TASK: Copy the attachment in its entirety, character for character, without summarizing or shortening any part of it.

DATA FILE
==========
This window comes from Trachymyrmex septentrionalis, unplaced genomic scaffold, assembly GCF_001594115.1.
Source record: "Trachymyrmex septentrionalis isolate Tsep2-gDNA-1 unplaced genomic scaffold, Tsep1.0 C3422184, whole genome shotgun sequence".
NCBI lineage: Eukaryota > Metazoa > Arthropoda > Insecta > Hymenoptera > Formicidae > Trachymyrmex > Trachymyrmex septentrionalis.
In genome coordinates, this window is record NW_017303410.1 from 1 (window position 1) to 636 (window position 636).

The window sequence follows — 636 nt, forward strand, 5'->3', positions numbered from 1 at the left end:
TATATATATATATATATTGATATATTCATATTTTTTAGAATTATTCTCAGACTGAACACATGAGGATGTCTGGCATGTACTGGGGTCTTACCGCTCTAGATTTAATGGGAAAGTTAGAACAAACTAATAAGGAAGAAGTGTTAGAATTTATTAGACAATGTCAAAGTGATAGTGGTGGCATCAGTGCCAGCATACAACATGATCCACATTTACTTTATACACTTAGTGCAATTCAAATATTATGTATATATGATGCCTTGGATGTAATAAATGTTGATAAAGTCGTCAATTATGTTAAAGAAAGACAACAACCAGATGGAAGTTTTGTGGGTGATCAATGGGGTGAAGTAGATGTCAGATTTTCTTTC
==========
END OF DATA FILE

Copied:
This window comes from Trachymyrmex septentrionalis, unplaced genomic scaffold, assembly GCF_001594115.1.
Source record: "Trachymyrmex septentrionalis isolate Tsep2-gDNA-1 unplaced genomic scaffold, Tsep1.0 C3422184, whole genome shotgun sequence".
NCBI lineage: Eukaryota > Metazoa > Arthropoda > Insecta > Hymenoptera > Formicidae > Trachymyrmex > Trachymyrmex septentrionalis.
In genome coordinates, this window is record NW_017303410.1 from 1 (window position 1) to 636 (window position 636).

The window sequence follows — 636 nt, forward strand, 5'->3', positions numbered from 1 at the left end:
TATATATATATATATATTGATATATTCATATTTTTTAGAATTATTCTCAGACTGAACACATGAGGATGTCTGGCATGTACTGGGGTCTTACCGCTCTAGATTTAATGGGAAAGTTAGAACAAACTAATAAGGAAGAAGTGTTAGAATTTATTAGACAATGTCAAAGTGATAGTGGTGGCATCAGTGCCAGCATACAACATGATCCACATTTACTTTATACACTTAGTGCAATTCAAATATTATGTATATATGATGCCTTGGATGTAATAAATGTTGATAAAGTCGTCAATTATGTTAAAGAAAGACAACAACCAGATGGAAGTTTTGTGGGTGATCAATGGGGTGAAGTAGATGTCAGATTTTCTTTC